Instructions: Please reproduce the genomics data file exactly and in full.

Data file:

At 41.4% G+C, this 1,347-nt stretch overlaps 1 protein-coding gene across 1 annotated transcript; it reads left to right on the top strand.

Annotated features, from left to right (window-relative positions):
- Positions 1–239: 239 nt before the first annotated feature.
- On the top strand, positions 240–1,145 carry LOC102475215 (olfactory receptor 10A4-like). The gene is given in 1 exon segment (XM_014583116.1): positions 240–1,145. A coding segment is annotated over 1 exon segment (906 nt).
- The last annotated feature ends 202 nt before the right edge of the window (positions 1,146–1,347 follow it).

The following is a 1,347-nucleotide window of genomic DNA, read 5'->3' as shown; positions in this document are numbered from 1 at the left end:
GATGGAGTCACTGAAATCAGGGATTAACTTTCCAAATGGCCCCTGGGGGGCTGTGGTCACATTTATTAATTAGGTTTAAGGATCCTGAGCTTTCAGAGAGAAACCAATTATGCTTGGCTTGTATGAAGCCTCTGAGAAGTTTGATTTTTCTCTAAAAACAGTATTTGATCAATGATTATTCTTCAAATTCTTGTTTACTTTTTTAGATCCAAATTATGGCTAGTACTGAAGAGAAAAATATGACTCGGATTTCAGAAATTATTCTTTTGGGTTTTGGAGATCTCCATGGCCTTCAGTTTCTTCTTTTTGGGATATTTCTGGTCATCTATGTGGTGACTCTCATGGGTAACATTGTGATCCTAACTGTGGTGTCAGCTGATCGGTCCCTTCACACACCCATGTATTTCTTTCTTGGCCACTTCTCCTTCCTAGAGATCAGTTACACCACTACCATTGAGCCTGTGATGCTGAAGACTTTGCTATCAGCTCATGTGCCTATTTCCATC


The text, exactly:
At 41.4% G+C, this 1,347-nt stretch overlaps 1 protein-coding gene across 1 annotated transcript; it reads left to right on the top strand.

Annotated features, from left to right (window-relative positions):
- Positions 1–239: 239 nt before the first annotated feature.
- On the top strand, positions 240–1,145 carry LOC102475215 (olfactory receptor 10A4-like). The gene is given in 1 exon segment (XM_014583116.1): positions 240–1,145. A coding segment is annotated over 1 exon segment (906 nt).
- The last annotated feature ends 202 nt before the right edge of the window (positions 1,146–1,347 follow it).

The following is a 1,347-nucleotide window of genomic DNA, read 5'->3' as shown; positions in this document are numbered from 1 at the left end:
GATGGAGTCACTGAAATCAGGGATTAACTTTCCAAATGGCCCCTGGGGGGCTGTGGTCACATTTATTAATTAGGTTTAAGGATCCTGAGCTTTCAGAGAGAAACCAATTATGCTTGGCTTGTATGAAGCCTCTGAGAAGTTTGATTTTTCTCTAAAAACAGTATTTGATCAATGATTATTCTTCAAATTCTTGTTTACTTTTTTAGATCCAAATTATGGCTAGTACTGAAGAGAAAAATATGACTCGGATTTCAGAAATTATTCTTTTGGGTTTTGGAGATCTCCATGGCCTTCAGTTTCTTCTTTTTGGGATATTTCTGGTCATCTATGTGGTGACTCTCATGGGTAACATTGTGATCCTAACTGTGGTGTCAGCTGATCGGTCCCTTCACACACCCATGTATTTCTTTCTTGGCCACTTCTCCTTCCTAGAGATCAGTTACACCACTACCATTGAGCCTGTGATGCTGAAGACTTTGCTATCAGCTCATGTGCCTATTTCCATC